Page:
Unfortunately, Republicans seem satisfied with taking the lop-sided approach. If we are to meet our obligation of addressing the national deficit and safeguarding the investments that uphold our American ideals, we need to adopt a budget process that drops partisan politics. The budget process can not be dominated by ideological wars and political games. Because in the end, score keeping and name calling will not produce a budget that builds a stronger America with opportunity and economic security for all. 

Comments (0)Add Comment

Write comment
smaller | bigger

busy
 

Share this on your social networks

Bookmark and Share

Share this

Bookmark and Share

 

Watch List

From Google to the government to data brokers, why your privacy is now a thing of the past

 

A Different Revolution

Aries Moon late Wednesday and Thursday. We think new thoughts and initiate new ideas. Sun in Virgo with Saturn in Scorpio help disciples to create orderly structures to anchor and bring forth new ideas. Stabilizing Taurus moon Friday and Saturday. We anchor new ideas into form and matter, like seeds planted in the soil. We tend them, waiting for green shoots to emerge. Like the gestating Virgo Sun Madonna, awaiting the birth of the holy child, the Soul, the new light at winter solstice. Mercury and Chiron converse about what hurts and what heals.Saturday is a complex day with Mercury (communication), Mars (action!) and Uranus (revolution). Mercury in Libra is opposite Uranus in Aries. Oppositions (recognizing something new appearing over there somewhere) eventually synthesize. Mercury in Libra calls for Right Action and Right Relations, especially with money. Uranus in Aries—the revolution this time must be different.  Also on Saturday, Mars enters Sagittarius. Where are we going, what are our goals, where’s justice, where’s the mountain, do we have good shoes? Sunday Venus trines Pluto—in-depth assessment of money, values and resources. Gemini moon Monday; we talk a lot, tending to tasks in gardens and neighborhoods. Cancer Moon Tuesday and Wednesday; we nurture and nourish. The stars and planets remind us.Note: William Meader, esoteric author & international teacher, will be speaking on “The Soul of Humanity Evolving Through Crisis” at Meditation Mount, 7pm, Friday, Sept. 12.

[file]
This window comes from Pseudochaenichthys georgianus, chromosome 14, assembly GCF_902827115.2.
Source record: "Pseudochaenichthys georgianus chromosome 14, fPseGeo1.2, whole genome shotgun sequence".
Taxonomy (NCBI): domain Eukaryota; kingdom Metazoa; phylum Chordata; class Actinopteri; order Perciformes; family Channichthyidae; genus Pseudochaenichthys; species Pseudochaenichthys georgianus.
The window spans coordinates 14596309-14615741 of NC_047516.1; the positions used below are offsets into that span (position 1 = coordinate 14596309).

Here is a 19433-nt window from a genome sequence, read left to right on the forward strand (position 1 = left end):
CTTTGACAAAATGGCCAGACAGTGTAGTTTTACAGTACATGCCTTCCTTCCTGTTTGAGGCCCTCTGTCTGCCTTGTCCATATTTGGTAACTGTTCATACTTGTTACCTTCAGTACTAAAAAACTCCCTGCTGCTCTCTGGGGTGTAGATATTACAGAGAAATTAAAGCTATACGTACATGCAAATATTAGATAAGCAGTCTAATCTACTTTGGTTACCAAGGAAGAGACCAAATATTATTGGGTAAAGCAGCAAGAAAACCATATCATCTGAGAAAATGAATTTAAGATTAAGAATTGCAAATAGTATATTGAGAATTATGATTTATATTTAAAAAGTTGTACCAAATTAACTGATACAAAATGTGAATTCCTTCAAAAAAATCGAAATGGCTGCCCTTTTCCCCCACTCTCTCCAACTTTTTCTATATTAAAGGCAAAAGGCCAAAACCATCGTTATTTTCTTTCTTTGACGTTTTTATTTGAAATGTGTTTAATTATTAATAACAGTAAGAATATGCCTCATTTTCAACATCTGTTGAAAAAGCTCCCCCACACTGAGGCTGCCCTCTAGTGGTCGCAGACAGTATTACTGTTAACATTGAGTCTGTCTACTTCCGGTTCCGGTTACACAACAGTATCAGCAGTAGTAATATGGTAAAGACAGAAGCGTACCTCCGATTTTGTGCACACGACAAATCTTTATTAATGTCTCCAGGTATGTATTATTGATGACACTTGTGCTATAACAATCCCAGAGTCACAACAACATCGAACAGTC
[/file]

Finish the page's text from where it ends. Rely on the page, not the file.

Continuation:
Final Cut

Cedar Street Video to close after 10 years at downtown location

 

Film, Times & Events: Week of September 12

Santa Cruz area movie theaters >
Sign up for Good Times weekly newsletter
Get the latest news, events

RSS Feed Burner

 Subscribe in a reader

Latest Comments

 

Wood Fire Woodie

Scotts Valley pizzeria gets fired up the old-school way

 

What's your all-time best Skyview Flea Market score?

Santa Cruz | eBay Business

 

Best of Santa Cruz County

The 2013 Santa Cruz County Readers' Poll and Critics’ Picks It’s our biggest issue of the year, and in it, your votes—more than 6,500 of them—determined the winners of The Best of Santa Cruz County Readers’ Poll. New to the long list of local restaurants, shops and other notables that captured your interest: Best Beer Selection, Best Locally Owned Business, Best Customer Service and Best Marijuana Dispensary. In the meantime, many readers were ever so chatty online about potential new categories. Some of the suggestions that stood out: Best Teen Program and Best Web Design/Designer. But what about: Dog Park, Church, Hotel, Local Farm, Therapist (I second that!) or Sports Bar—not to be confused with Bra. Our favorite suggestion: Best Act of Kindness—one reader noted Café Gratitude and the free meals it offered to the Santa Cruz Police Department in the aftermath of recent crimes. Perhaps some of these can be woven into next year’s ballot, so stay tuned. In the meantime, enjoy the following pages and take note of our Critics’ Picks, too, beginning on page 91. A big thanks for voting—and for reading—and an even bigger congratulations to all of the winners. Enjoy.  -Greg Archer, EditorBest of Santa Cruz County Readers’ Poll INDEX

 

Soquel’s Pinot Winner

When you taste Soquel Vineyards’ extraordinary 2012 Partners’ Reserve Pinot Noir, you will know why it won a Double Gold in June at the 2014 San Francisco International Wine Competition.